Spock immediately stepped up to help McCoy, who found the tactile contact between them much more awkward on the Enterprise. Here duty and expectations came back to the fore, while they could be pushed to the back of his mind on the planet.

'You are finding the concept of our continued bonding to be troubling,' Spock commented.

'It's tough to incorporate into my sense of how things around here run.'

'The change would be imperceptible to the rest of the crew, Leonard. As we have proved, we will not discontinue our . . . discussions, even if we are bonded.'

'Arguments, Spock. We have arguments. You don't call names in "discussions".'

'I do not "call names" at any time, Leonard.'

'You implying something, Honey?'

'Whatever would lead you to that assumption, Doctor, Sir?'

McCoy shot Spock a surprised look. 'Was that an attempt at humor?'

'Certainly not.'

Kirk glanced back and caught then staring at one another. "Gentlemen?" he queried, sounding uncertain.

McCoy shook himself. "It's nothing, Jim. Spock's just . . . full of surprises, is all."

Kirk eyed him, and McCoy knew that he didn't have his captain at all convinced, but Kirk decided to let it go for the time being and resumed his brisk pace.

McCoy and Spock both knew that they couldn't keep this deception up for much longer. Jim Kirk may be brash, and at times even arrogant, but one couldn't possibly accuse him of being dim. He already knew something was up, and before long, he'd be wanting an explanation.

But, for the time being, they had other, more immediate concerns.

They continued on to the brig, only to find it in an uproar. Security personnel were hustling about, and Giotto stood hip-deep in the middle of it, barking out orders.

"Report," Kirk snapped, dropping his casual act like an old sweater. It was a talent McCoy couldn't help but admire.

"We don't know how she did it, Sir," Giotto managed.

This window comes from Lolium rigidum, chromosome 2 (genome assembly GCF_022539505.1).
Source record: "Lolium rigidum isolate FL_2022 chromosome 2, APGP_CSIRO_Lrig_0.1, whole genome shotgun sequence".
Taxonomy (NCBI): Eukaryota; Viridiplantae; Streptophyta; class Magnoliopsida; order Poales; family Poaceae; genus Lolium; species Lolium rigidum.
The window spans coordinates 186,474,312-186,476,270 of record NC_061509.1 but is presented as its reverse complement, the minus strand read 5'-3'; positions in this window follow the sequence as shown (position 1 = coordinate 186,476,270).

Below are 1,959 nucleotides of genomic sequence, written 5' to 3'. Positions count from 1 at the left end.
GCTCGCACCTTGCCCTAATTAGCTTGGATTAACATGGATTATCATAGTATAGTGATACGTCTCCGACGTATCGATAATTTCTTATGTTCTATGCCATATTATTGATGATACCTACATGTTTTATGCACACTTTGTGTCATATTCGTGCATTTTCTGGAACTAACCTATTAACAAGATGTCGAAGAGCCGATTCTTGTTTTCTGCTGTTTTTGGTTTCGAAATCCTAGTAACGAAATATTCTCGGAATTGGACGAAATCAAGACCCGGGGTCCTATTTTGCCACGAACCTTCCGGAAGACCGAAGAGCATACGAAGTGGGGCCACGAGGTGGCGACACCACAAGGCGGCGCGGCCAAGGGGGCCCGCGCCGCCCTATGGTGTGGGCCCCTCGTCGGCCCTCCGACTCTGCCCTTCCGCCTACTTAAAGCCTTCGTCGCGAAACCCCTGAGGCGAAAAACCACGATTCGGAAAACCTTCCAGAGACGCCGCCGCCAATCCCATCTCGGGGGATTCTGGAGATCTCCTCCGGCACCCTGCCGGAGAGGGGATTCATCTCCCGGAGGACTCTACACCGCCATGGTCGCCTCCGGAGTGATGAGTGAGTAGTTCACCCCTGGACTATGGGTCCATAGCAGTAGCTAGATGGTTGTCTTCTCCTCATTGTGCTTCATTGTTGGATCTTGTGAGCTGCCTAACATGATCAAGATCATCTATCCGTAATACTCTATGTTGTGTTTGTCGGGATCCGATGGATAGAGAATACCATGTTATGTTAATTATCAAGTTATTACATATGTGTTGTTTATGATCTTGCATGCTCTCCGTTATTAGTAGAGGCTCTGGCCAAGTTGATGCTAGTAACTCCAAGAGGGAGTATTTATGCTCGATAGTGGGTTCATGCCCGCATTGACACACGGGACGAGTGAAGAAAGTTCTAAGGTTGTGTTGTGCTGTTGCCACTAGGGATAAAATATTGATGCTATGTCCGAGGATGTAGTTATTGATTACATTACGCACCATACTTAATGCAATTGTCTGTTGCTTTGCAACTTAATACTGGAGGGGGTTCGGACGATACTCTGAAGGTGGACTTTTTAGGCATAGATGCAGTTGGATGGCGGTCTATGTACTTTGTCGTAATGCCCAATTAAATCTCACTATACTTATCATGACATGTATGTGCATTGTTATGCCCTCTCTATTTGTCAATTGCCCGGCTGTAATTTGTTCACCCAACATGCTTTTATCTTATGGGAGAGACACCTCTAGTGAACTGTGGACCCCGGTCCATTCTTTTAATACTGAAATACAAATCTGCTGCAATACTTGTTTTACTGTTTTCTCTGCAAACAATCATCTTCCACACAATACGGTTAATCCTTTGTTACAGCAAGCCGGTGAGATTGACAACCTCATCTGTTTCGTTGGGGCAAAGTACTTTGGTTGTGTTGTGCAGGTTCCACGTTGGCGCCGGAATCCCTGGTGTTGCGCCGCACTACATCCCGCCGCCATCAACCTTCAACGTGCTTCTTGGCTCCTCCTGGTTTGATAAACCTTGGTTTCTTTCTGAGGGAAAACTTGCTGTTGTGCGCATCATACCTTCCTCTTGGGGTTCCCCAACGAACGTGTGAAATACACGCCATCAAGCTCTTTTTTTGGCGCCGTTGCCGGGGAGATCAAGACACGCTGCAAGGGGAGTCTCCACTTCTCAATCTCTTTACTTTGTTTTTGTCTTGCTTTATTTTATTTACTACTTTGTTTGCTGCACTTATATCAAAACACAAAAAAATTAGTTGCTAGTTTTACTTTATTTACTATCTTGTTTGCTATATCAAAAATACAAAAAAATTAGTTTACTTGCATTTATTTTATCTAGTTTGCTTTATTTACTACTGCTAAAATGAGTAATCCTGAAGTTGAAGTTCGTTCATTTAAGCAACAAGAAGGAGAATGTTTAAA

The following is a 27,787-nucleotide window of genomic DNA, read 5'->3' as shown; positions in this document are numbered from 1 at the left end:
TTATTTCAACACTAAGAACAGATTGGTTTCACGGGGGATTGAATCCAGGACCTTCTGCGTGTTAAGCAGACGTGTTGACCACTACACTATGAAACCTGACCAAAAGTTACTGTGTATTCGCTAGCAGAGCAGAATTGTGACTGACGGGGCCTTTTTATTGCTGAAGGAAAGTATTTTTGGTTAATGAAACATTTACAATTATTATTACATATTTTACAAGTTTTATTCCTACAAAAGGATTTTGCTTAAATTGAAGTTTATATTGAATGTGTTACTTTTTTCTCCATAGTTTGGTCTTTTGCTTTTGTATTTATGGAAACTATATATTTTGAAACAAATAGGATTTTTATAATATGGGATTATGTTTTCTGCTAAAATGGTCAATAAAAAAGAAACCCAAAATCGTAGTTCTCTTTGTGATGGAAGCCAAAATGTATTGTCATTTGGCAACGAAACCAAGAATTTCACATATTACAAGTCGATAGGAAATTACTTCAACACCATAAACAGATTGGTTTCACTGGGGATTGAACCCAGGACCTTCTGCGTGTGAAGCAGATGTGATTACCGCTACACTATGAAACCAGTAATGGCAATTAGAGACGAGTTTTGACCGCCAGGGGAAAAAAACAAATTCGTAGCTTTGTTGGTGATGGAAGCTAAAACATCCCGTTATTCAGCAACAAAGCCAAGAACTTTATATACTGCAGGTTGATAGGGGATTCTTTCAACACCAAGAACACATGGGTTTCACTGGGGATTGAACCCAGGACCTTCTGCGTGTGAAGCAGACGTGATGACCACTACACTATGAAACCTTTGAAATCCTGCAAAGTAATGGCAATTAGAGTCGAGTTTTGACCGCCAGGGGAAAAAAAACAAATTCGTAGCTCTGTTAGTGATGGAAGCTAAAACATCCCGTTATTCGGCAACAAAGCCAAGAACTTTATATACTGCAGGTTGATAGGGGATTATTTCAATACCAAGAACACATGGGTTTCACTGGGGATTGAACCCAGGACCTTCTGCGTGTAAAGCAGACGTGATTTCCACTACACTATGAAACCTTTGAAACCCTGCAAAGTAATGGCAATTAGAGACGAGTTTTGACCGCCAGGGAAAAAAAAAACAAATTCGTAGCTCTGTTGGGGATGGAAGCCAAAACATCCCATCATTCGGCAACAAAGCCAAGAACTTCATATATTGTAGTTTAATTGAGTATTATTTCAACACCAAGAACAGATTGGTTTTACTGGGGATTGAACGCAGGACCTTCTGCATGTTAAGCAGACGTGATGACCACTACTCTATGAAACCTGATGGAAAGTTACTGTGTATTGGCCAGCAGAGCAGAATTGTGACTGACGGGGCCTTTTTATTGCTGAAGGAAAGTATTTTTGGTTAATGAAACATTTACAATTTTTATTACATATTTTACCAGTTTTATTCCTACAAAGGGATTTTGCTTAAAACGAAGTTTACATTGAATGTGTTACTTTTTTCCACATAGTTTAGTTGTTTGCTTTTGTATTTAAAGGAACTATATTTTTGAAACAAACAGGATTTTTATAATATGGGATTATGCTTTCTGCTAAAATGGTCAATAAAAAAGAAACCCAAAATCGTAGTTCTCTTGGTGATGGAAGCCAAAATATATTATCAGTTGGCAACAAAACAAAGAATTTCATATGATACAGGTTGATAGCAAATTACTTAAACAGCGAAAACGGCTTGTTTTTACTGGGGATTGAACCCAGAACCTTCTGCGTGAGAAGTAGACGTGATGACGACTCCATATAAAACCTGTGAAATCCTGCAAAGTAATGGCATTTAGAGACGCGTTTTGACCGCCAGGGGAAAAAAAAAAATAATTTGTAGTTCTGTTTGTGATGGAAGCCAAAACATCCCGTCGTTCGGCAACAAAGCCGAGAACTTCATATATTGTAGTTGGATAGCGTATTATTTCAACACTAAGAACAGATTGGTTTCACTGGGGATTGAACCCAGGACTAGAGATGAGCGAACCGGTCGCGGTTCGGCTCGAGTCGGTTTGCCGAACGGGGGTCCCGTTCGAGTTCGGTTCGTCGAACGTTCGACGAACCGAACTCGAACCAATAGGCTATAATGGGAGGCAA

"Who did what?" Kirk prompted, but Spock was moving beyond him.

"Telara," Spock stated, and McCoy felt his insides go cold at her name. At Kirk's questioning look, the Vulcan added, "I apologize, Captain. I was so focused on Doctor McCoy that I failed to inform you of the events that transpired on the planet's surface. Telara is the Romulan woman you beamed up with us."

McCoy also pushed into the room, and immediately saw what all the fuss was about. Telara lay in a graceful sprawl on the floor, and aside from the green cast of her skin and eyes, she seemed perfectly poised, as always.

He knelt at the woman's side, checking her in a more or less cursory manner. After all, he knew what he was going to find. "She's dead, Jim," he said, looking up at the captain. "Fried herself on the force field, though Lord knows how she did it."

"Then the Lord and I share something in common," a wry voice stated.

McCoy spun, shocked to find himself regarding Gessad in another containment field. "Why is he in there?" the doctor demanded.

"Sorry, Sir," Giotto tried to explain. "When you were beamed up, things got very confused. I decided to put them all in separate cells until this business got sorted out."

"As I was saying," Gessad broke in, "Telara accessed the field through a wiring juncture in the wall. Then, she tampered with the settings until she made the charge of the force field lethal. A rather simple and elegant suicide for a woman who refused to be captured alive."

"But why?" McCoy demanded. "Why the hell'd she refuse?"